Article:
The news that the clothing retailer Next is the latest High Street stalwart to suffer falling profits should surprise nobody. The company noted in its recent results that 2017 was the most challenging year it had faced for “25 years” and that 2018 was also expected to be a “another challenging year”.

Retail is a huge part of the UK economy, accounting for £366bn in 2017[1]; there are not many European countries where Boxing Day is considered a prime day for scoring a retail bargain. The sector as a whole has been in the eye of the storm since June 24th 2016 (the day after the Brexit vote) and while it may have taken until the end of 2017 for a lot of the numbers to really go south and businesses to fail, we, like Next, are not expecting the pressure to ease any time soon.

How 3 elements create the perfect storm for retailers

The average retailer is the archetypal middleman; they do well in the good times but can get run over in the lean times. The post-Brexit landscape is more lean than good but moves in consumer spending, tastes, logistics and margins have all come together in recent years to form a perfect storm affecting the consumer, the market and, crucially, margins.

The consumer

We are into the twelfth month of real wage declines and yet we wonder why retailers are in trouble. Consumers are being told that Brexit may hammer their incomes, that benefit improvements are unlikely, that monthly bills are going up and that interest rates may be hiked soon and – again – we wonder why shoppers are keeping their hands in their pockets? Data from Visa shows that spending so far this year is at its lowest level in 6 years.

The market

Technology has fundamentally changed how we shop, when we shop and what we expect from our retail experience and that’s epitomised by Amazon. Amazon seems to be unstoppable and the speed and breadth of its offering has been the single largest change in shopping habits in the past 5 years in the UK. Similarly, the Amazon marketplace that allows retailers to sell to consumers is an online High St as much as anything. Next-day delivery is a standard thing as our free returns. This is not your dad’s High St.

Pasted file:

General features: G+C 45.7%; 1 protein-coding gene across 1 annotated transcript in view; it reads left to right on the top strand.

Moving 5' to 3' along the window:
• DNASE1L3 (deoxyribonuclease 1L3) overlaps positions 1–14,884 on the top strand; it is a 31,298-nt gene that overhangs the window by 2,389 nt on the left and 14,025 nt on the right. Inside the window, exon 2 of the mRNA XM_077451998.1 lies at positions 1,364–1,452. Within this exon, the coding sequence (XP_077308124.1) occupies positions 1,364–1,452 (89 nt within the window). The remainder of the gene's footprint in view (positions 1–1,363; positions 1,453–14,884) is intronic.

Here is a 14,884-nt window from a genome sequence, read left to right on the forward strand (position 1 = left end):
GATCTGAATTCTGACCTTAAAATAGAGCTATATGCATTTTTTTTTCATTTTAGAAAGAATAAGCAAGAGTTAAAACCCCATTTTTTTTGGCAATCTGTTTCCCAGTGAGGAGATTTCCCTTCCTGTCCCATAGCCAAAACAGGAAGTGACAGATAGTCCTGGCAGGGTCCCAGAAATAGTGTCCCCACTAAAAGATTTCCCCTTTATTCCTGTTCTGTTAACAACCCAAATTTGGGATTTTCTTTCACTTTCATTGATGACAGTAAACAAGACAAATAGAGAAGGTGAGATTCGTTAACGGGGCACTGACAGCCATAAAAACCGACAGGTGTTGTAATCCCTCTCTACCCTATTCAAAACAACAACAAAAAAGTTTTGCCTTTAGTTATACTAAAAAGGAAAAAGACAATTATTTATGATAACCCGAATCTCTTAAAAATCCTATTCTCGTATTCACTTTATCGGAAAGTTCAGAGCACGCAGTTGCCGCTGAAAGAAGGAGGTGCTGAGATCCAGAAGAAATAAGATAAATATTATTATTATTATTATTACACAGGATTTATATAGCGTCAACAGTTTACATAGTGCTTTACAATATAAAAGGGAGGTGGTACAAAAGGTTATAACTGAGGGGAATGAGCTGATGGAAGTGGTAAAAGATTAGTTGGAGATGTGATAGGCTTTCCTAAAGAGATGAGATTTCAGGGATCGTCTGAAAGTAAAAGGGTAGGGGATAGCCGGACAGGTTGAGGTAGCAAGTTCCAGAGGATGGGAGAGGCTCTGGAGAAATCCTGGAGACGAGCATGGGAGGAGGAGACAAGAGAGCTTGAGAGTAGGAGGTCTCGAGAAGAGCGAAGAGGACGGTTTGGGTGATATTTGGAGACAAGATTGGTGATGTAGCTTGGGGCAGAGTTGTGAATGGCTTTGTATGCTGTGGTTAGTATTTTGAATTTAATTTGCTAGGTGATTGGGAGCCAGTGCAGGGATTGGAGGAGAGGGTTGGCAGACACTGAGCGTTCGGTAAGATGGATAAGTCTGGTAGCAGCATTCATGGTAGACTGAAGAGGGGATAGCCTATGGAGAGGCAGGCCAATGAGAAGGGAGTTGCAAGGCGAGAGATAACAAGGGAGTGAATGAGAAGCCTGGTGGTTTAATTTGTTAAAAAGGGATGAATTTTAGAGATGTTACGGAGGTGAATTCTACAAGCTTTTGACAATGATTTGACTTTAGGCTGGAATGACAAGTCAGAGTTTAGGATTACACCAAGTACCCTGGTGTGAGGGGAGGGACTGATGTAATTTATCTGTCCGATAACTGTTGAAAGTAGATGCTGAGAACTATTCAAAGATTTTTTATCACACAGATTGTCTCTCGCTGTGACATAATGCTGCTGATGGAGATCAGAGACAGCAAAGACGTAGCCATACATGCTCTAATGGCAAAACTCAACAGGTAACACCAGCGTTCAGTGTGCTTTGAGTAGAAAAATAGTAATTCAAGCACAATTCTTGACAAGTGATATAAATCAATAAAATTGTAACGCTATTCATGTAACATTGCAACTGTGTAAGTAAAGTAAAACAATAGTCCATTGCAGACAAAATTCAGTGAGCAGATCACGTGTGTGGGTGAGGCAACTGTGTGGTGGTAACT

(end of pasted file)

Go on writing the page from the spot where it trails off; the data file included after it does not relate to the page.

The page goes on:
Save for luxury goods, most retailing businesses operate on perilously thin margins and there have been a number of factors that have eaten into these earnings in recent years. The most obvious has been the fall in the pound – down around 15% against the euro and 16% against the USD since the Brexit vote – and the higher costs of imported goods as a result. Similarly, oil prices have risen which in turn raises the costs of logistics operations and highly manual, low automation businesses will have been hurt by higher minimum wage requirements too. The poor wage picture means that businesses are unable to pass these higher costs as they would want.

Is there any good news for the UK High Street?

Changes in business conditions are always seized upon by the low margin industries and the ones that succeed are those that are able to adapt to the new environment with the fewest pain points; the advent of Netflix and decline of Blockbuster is a great example.

The recent Brexit transition deal takes the boot off the neck of the international supply chain community for a few crucial months and could be enough to prompt enough investment or reorganisation to keep the sector moving forward as we get closer to the eventual date we leave the EU.

Similarly the most recent inflation and wage numbers suggest that the pressure on consumer’s pockets may be finally coming to an end, although issues of consumer credit – i.e. how much spending has been put on credit cards – will remain for years to come. A survey compiled last year by the price comparison website suggested that every Briton holds a debt of around £8,000 not including mortgages[i].

Retail is not an easy game at the best of times but a sector that makes up the majority of UK SMEs is under severe pressure as we move through 2018.HH